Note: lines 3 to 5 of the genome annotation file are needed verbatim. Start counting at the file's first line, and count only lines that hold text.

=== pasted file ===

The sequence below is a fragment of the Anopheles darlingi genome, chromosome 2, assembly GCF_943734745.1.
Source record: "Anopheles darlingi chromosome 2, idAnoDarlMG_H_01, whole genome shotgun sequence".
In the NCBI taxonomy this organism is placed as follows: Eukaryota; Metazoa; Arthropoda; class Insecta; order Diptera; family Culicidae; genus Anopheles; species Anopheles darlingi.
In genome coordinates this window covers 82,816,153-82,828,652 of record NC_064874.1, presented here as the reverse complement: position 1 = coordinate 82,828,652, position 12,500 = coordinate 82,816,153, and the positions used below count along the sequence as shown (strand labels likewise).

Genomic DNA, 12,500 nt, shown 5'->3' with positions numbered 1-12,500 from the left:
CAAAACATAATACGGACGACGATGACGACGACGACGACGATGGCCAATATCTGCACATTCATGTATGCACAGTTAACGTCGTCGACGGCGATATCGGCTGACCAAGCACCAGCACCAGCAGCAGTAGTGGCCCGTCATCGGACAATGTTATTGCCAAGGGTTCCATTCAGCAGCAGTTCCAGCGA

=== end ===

In the NCBI taxonomy this organism is placed as follows: Eukaryota; Metazoa; Arthropoda; class Insecta; order Diptera; family Culicidae; genus Anopheles; species Anopheles darlingi.
In genome coordinates this window covers 82,816,153-82,828,652 of record NC_064874.1, presented here as the reverse complement: position 1 = coordinate 82,828,652, position 12,500 = coordinate 82,816,153, and the positions used below count along the sequence as shown (strand labels likewise).

Genomic DNA, 12,500 nt, shown 5'->3' with positions numbered 1-12,500 from the left: